We love wine books. And many of us are quite proud of our wine reference collections, but few libraries hold a decanting candle like that of the California winemaker. Sean Thackery. He’s been compiling books and manuscripts on wine for decades, and now his massive collection of more than 700 tomes and documents—which date back to the sixth century—is on sale at the New York International Antiquarian Book Fair. Asking price: $2 million.
“Any establishment [that] bought it would put itself on the map as one of the most important places in the world to come and research wine history,” Sonoma-based antiquarian bookseller Ben Kinmont Told wine spectator. Kinmont, a specialist in wine and food texts, worked with Thackery to preserve and sell the library. “[It’s] of immense importance, for it contains so many early printed books, so many books which [were] printed before the year 1600.
the Thahacky Library is one of the largest private collections of texts on wine in the world. Of course, it means much more to whoever put it together. Thackery has consulted his collection for decades as a guide to growing grapes and making wine.
According to Kinmont, only one other winemaker has amassed such a collection in the past 150 years: the founder of Inglenook Gustave Niebaum. “I think the reason [Thackrey] didn’t sell it before, he was still using the collection,” Kinmont said. “A collection like Sean’s can be an incredible source of information for today’s winemakers to reconsider their own craft.” But it’s not just wine for Thackery; as Kinmont explained, the collection is deeply important to him as a broader record of the progress of human civilization.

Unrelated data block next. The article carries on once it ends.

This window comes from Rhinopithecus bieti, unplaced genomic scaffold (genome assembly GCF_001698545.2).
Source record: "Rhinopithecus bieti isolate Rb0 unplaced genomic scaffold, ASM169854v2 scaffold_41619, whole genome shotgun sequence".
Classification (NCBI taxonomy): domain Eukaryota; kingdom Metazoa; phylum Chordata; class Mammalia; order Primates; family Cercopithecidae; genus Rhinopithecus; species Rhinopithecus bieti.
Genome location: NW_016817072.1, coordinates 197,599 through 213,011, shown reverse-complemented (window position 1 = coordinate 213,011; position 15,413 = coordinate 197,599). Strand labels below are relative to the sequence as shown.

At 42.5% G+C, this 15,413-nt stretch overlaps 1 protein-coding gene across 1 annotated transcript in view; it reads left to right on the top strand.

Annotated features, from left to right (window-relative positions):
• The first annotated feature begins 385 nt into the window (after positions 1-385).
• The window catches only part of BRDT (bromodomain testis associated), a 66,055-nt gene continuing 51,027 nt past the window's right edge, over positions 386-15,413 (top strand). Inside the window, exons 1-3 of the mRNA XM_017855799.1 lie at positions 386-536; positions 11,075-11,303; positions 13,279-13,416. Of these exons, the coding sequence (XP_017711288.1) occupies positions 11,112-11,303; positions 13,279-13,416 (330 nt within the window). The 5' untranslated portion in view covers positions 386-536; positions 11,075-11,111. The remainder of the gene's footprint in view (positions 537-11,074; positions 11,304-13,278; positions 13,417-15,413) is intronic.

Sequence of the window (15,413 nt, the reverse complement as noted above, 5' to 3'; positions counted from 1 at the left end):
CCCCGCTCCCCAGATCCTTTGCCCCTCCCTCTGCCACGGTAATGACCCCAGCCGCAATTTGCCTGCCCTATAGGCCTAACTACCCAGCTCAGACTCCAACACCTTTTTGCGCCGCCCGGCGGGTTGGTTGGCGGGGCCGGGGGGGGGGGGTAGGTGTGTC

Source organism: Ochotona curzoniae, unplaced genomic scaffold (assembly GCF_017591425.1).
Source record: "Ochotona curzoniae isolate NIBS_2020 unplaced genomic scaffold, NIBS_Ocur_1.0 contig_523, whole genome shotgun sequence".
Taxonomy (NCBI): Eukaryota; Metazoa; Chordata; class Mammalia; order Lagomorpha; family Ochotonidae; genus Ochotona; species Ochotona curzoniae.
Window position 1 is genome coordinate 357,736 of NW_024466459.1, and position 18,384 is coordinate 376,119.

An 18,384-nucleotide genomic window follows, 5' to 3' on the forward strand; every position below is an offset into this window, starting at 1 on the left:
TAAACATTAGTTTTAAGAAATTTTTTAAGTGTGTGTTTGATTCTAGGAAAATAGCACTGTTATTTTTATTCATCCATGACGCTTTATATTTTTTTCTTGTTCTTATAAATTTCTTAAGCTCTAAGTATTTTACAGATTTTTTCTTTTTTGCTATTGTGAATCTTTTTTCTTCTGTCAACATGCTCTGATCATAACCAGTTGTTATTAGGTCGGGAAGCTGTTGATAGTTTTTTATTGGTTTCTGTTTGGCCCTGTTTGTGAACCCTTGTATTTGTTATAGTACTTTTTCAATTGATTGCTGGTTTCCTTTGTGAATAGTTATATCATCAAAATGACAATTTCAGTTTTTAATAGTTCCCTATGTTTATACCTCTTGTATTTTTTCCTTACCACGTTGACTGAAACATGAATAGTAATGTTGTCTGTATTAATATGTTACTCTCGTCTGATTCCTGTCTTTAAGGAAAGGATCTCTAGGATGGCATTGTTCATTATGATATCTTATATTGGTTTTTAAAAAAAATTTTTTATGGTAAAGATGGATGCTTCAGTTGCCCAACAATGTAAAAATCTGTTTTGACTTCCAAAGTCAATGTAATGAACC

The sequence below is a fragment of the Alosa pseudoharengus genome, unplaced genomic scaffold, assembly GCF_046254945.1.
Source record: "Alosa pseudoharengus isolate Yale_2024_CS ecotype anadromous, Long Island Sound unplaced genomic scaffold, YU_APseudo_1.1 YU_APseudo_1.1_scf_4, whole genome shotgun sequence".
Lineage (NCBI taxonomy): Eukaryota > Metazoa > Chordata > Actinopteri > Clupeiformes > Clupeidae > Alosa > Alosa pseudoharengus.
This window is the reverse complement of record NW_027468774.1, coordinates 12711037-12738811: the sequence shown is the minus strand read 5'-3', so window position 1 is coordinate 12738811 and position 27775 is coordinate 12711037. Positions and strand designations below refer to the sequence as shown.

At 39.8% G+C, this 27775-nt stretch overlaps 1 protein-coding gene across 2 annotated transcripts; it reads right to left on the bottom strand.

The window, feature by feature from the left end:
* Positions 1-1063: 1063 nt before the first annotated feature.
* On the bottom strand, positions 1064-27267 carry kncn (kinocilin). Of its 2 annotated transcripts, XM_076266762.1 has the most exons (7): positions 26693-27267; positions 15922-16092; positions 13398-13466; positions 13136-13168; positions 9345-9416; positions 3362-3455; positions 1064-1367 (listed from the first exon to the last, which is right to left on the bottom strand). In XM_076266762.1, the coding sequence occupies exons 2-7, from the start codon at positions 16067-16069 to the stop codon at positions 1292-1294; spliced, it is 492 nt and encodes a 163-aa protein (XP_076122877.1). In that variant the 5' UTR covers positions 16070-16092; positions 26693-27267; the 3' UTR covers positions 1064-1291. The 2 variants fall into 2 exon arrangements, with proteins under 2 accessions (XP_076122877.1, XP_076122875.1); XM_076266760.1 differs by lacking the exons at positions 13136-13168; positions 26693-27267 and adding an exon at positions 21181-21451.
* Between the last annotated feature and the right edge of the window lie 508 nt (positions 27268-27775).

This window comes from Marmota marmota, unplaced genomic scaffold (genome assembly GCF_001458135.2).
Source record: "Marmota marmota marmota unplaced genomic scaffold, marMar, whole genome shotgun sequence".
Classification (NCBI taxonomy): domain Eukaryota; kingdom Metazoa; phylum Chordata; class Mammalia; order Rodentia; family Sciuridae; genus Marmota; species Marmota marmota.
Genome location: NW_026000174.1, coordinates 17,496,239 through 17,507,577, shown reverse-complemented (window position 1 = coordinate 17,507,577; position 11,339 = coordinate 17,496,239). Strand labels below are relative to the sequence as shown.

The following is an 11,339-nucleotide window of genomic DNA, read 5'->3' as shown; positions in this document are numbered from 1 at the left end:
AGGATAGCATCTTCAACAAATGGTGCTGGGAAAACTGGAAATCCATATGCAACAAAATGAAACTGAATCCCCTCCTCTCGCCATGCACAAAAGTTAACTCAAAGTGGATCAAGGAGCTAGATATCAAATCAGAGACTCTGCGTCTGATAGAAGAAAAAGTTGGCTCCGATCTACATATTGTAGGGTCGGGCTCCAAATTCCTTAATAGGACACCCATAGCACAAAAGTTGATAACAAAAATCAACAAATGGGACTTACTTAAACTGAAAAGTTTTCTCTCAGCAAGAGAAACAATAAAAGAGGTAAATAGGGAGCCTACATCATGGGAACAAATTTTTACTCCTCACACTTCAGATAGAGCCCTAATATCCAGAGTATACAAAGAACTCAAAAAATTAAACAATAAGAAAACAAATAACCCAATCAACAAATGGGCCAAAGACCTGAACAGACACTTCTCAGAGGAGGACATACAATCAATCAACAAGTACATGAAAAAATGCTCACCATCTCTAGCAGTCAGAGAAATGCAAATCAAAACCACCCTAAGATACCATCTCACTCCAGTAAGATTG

The oldest document in the Thackery Library is a 6th century papyrus receipt for the vines, and among the approximately 50 pieces Kinmont exhibits at the fair are a 14th century illuminated sheet of a man trampling grapes, a 15th century edition of Arnalde de Villanovait is From Vinis (one of the first important works on winemaking) and several 16th century manuscripts that belonged to the wine merchant and writer Andre Simon. If you don’t attend the fair or drop $2 million on the collection, Thackery has helpfully transcribed some of his library, viewable on his website, wine-maker.net.
“We’re going to exhibit and show things that have never been seen before at a fair or even any exhibit,” Kinmont said. “Some books are so rare that it will be my only chance in my life to handle them and see them.”
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